Make Him Green Or He’ll Be Blue

, , , , , , | Related | August 20, 2019

(I run a face-painting booth at an annual fair for charity. Every year there seems to be a design that all the kids want; this year, it’s a certain spider-themed superhero. A mother has been waiting in line with her son, and it’s their turn.)

Mother: “He wants to be [Superhero].”

(She pushes him towards the chair. The kid sits down but looks quite unhappy, so I decide to check with him.)

Me: “Is that what you want?”

Kid: “Wannabegreen.”

Mother: *talking over him* “He wants to be [Superhero]!”

(He looks resigned, and I feel bad for him, so I ignore Mum and keep talking to him.)

Me: “Do you mean like [Famously Angry Green Superhero]?”

Kid: “No, I just wanna be green.”

Mother: “You can’t be green. He wants to be [Superhero], like the other kids. Tell her you want to be [Superhero].”

Me: “If he says he wants to be green, I’ll paint him green.”

Kid: “Green!”

Mother: *rolling her eyes* “Oh, fine, whatever!”

(She turned around and stalked off. I went with the kid’s request, and he was absolutely ecstatic… and very green.)

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Self-Checking On The Future

, , , , , | Right | August 9, 2019

(I work in a supermarket that has self-service checkouts as well as regular kiosk and belt checkouts. We are encouraged to bring queuing customers through the self-service at busy times and offer assistance when the customer is unfamiliar with its workings. I take a lady through who immediately starts complaining. She has expressed a preference for me to put her items through for her, as she has never used a self-checkout before.)

Customer: “I hate these things; I think it’s awful that they exist.”

Me: “They aren’t so bad. They’re quite handy when you don’t have many items and the other tills are busy.”

Customer: “I just think it’s terrible that it’s putting people out of a job, everything being automatic!”

(I am still scanning and packing items for her.)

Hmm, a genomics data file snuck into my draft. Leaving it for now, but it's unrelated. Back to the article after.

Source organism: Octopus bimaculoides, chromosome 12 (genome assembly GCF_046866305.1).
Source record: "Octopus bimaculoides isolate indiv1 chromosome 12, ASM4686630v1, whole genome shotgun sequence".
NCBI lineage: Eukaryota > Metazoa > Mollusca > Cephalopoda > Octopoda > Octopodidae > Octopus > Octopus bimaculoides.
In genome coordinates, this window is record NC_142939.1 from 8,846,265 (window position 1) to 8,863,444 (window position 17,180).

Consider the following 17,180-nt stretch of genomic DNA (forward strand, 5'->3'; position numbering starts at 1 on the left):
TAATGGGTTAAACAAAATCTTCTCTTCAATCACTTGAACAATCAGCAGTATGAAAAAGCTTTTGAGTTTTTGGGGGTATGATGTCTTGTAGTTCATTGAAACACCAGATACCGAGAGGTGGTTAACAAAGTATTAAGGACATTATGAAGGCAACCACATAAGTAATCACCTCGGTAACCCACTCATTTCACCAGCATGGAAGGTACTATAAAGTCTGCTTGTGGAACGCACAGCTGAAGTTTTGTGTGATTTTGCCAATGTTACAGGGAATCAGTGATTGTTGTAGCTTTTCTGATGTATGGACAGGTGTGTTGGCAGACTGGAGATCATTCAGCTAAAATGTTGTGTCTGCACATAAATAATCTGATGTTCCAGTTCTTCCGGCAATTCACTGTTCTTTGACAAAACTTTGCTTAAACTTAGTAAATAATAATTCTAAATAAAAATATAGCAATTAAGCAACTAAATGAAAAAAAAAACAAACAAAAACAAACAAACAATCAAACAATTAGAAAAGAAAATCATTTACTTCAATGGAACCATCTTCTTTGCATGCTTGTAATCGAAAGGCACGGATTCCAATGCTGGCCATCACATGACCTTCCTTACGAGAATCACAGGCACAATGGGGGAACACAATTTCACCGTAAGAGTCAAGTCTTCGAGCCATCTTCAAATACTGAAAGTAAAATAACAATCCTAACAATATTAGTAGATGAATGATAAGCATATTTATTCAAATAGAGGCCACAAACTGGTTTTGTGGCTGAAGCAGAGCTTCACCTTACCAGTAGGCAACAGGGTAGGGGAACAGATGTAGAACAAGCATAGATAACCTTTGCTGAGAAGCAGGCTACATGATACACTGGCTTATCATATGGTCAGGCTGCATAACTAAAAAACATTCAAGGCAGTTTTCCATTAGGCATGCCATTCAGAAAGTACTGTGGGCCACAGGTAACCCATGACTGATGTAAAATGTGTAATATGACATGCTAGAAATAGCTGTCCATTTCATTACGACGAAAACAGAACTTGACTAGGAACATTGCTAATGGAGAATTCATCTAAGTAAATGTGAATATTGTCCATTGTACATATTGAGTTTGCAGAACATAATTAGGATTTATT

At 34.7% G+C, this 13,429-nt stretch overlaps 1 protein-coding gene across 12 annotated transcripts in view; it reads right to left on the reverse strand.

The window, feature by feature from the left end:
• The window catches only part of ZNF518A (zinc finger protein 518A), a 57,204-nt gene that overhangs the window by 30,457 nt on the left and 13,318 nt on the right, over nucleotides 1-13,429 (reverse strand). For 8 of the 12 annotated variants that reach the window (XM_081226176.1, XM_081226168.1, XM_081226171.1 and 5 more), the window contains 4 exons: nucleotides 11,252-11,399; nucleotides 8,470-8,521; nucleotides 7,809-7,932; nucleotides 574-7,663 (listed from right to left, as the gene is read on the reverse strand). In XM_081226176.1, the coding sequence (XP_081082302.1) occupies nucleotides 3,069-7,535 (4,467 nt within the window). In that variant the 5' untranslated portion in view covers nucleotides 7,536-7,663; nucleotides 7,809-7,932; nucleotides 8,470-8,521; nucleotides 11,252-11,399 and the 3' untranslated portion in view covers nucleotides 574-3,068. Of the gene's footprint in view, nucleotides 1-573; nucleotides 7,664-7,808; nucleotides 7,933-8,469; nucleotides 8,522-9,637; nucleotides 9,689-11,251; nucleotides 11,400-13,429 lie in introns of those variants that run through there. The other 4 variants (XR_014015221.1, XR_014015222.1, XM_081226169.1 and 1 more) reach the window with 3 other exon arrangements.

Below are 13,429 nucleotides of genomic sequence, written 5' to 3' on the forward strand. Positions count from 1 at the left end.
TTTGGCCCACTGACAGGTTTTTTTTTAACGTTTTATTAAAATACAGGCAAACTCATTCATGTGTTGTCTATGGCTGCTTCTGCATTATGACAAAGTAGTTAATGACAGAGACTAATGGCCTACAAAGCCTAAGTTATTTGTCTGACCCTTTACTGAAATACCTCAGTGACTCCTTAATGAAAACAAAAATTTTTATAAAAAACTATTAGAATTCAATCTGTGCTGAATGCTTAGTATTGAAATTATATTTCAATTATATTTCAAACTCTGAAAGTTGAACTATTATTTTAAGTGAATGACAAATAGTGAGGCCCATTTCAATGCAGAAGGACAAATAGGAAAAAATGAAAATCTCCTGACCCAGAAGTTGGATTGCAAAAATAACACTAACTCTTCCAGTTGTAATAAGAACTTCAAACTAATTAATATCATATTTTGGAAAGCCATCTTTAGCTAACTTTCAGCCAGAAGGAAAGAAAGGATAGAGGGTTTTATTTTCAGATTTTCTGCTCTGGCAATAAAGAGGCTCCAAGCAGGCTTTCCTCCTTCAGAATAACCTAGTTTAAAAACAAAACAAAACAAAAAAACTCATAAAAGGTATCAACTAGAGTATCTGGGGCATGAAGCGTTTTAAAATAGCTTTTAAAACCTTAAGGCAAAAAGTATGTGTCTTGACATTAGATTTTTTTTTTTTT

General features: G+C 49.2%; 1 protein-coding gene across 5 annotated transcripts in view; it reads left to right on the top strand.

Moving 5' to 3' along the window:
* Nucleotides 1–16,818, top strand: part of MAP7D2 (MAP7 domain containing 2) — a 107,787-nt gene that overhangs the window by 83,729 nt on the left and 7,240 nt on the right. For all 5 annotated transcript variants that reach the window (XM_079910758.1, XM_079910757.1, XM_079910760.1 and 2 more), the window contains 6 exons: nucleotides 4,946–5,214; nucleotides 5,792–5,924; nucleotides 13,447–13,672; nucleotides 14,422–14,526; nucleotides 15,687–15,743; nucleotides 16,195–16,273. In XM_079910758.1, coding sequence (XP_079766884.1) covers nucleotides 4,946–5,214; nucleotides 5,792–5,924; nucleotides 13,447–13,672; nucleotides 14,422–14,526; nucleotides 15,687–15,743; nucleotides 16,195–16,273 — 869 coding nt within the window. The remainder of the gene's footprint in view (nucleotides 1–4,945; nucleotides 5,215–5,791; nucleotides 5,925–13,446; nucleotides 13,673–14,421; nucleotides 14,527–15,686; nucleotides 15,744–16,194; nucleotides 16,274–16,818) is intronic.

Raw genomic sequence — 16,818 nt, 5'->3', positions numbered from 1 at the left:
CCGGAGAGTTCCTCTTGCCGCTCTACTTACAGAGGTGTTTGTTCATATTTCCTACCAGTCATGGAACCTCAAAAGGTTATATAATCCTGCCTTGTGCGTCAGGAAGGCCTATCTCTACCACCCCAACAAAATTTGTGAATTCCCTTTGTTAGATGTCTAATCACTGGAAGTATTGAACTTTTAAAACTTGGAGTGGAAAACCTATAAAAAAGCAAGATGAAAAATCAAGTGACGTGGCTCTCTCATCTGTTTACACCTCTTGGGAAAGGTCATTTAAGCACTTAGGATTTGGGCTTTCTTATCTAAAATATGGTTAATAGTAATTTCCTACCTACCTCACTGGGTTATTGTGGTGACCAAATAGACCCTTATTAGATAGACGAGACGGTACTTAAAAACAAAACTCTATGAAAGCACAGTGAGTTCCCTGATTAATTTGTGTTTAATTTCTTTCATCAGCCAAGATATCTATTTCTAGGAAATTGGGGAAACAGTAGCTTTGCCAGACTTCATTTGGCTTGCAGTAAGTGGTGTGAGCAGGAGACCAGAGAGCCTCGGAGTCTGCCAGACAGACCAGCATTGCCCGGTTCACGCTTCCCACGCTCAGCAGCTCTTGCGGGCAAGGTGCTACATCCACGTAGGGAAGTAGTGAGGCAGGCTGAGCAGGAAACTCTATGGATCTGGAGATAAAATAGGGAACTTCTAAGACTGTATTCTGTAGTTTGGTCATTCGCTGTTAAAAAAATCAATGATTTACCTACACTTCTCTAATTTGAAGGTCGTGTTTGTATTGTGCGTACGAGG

Me: “As you can see, you using this today for the first time has actually given me something to do for five minutes, and now you know how to work it, too.”

Customer: *realising what has just happened* “Oh, right, yes, I suppose it has! I take it back.” 

(She pays and thanks me for my help.)

Me: “Thank you and see you again soon!”

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Unfiltered Story #160066

, , , | Unfiltered | August 9, 2019

It’s a busy Saturday in store and there are lots of customers browsing and staff rushing around to help.
A father is with his daughter looking around at the front of the store and I’m busy helping customers with their queries when I overhear him talking to his daughter.
“If you don’t study hard you’ll end up working in place like this.”
I couldn’t help laughing out loud as I’d just finished my Masters degree earlier that year….

Quadruple The Effort  

, , , , , , , | Right | July 25, 2019

(A local shop has a rewards program so I sign up for it, and I am assigned the number 633331. One day, my wife and I go shopping and we’re at the register.)

Cashier: “Number, please.”

Me: “6, quadruple 3, 1.”

Cashier: “Uh?”

Me: “6, quadruple 3, 1.”

Cashier: “Uh?”

Me: “Okay, 6, four threes, 1.”

Cashier: “6431.”

Me: “No, 6,3,3,3,3,1.”

Cashier: “631 and?” 

Me: “6, double 3, double 3, 1.”

Cashier: “6, double 3, 1 and?”

Me: *getting annoyed* “6 double 3, double 3, 1.”

Cashier: “I already have 6, double 3, 1! Next?”

Me: “Please write what I tell you, EXACTLY!”

Wife: “[My Name], calm down.”

Me: “But she’s not writing what I tell her.”

Cashier: “Yes, I am!”

Me: “NO, you’re not! Write what I tell you to write, NOT what you think I want you to write! Now, start again. 6.”

Cashier: “6.”

Me: “Double 3.”

Cashier: “Double 3.”

Me: “Double 3.”

Cashier: “I’ve done that.”

Me: “Double 3!”

Cashier: “I’ve done that!”


Cashier: “Double 3.”

Me: “1.”

Cashier: “1… Oh!”

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I’m Going To Manually Kill Him

, , , , , , | Working | May 22, 2019

My supervisor appears at my desk one evening an hour before home time and announces he needs me to print, hole-punch, and sort into files three copies of an instruction manual by lunchtime on Friday — the next day — because he has an urgent request to get it to the dispatch team by then. Each manual has roughly a thousand pages, double-sided, throughout eight chapters, and he wants this done without me hogging the one printer in the office so that nobody else’s work is slowed down. Also the hole-punch is faulty, so I have to be careful with that.

So, I get to work. I spend the last hour of the day printing as much as I can in bursts and apologising frantically to anyone waiting at the printer. The next day, I come in early and crack straight on. One section of the manual is a 175-page document, so I have to do it in bits and end up almost upsetting several people queuing for their own printing. My supervisor has so far dropped in twice to remind me that he really needs this doing by lunchtime and it’s urgent. A friend in another department offers to print me one chapter on his printer to help me out, and I take him up on that with only three hours to go. Eventually, I have six ring binders full of printing, with all three copies complete, with only twenty minutes to spare. I haul them over to my supervisor’s desk and he looks at me in surprise.

“Oh! Well, just leave ’em on your desk; we’ll deal with it on Monday.”

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